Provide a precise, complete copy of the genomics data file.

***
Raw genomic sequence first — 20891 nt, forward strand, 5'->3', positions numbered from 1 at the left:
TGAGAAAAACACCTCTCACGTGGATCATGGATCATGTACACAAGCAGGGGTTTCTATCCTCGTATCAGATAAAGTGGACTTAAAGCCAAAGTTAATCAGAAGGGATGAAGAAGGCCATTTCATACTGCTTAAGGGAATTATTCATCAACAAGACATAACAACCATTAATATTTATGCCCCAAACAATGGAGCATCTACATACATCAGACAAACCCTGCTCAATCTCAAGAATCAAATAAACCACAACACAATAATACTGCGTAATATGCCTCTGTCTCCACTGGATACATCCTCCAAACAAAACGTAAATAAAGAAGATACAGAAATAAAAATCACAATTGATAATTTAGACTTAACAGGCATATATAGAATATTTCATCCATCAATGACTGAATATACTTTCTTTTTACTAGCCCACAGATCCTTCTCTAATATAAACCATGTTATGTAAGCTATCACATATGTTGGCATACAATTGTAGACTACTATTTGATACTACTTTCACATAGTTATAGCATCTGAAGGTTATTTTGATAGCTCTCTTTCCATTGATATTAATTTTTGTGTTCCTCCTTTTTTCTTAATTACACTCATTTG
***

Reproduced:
Raw genomic sequence first — 20891 nt, forward strand, 5'->3', positions numbered from 1 at the left:
TGAGAAAAACACCTCTCACGTGGATCATGGATCATGTACACAAGCAGGGGTTTCTATCCTCGTATCAGATAAAGTGGACTTAAAGCCAAAGTTAATCAGAAGGGATGAAGAAGGCCATTTCATACTGCTTAAGGGAATTATTCATCAACAAGACATAACAACCATTAATATTTATGCCCCAAACAATGGAGCATCTACATACATCAGACAAACCCTGCTCAATCTCAAGAATCAAATAAACCACAACACAATAATACTGCGTAATATGCCTCTGTCTCCACTGGATACATCCTCCAAACAAAACGTAAATAAAGAAGATACAGAAATAAAAATCACAATTGATAATTTAGACTTAACAGGCATATATAGAATATTTCATCCATCAATGACTGAATATACTTTCTTTTTACTAGCCCACAGATCCTTCTCTAATATAAACCATGTTATGTAAGCTATCACATATGTTGGCATACAATTGTAGACTACTATTTGATACTACTTTCACATAGTTATAGCATCTGAAGGTTATTTTGATAGCTCTCTTTCCATTGATATTAATTTTTGTGTTCCTCCTTTTTTCTTAATTACACTCATTTG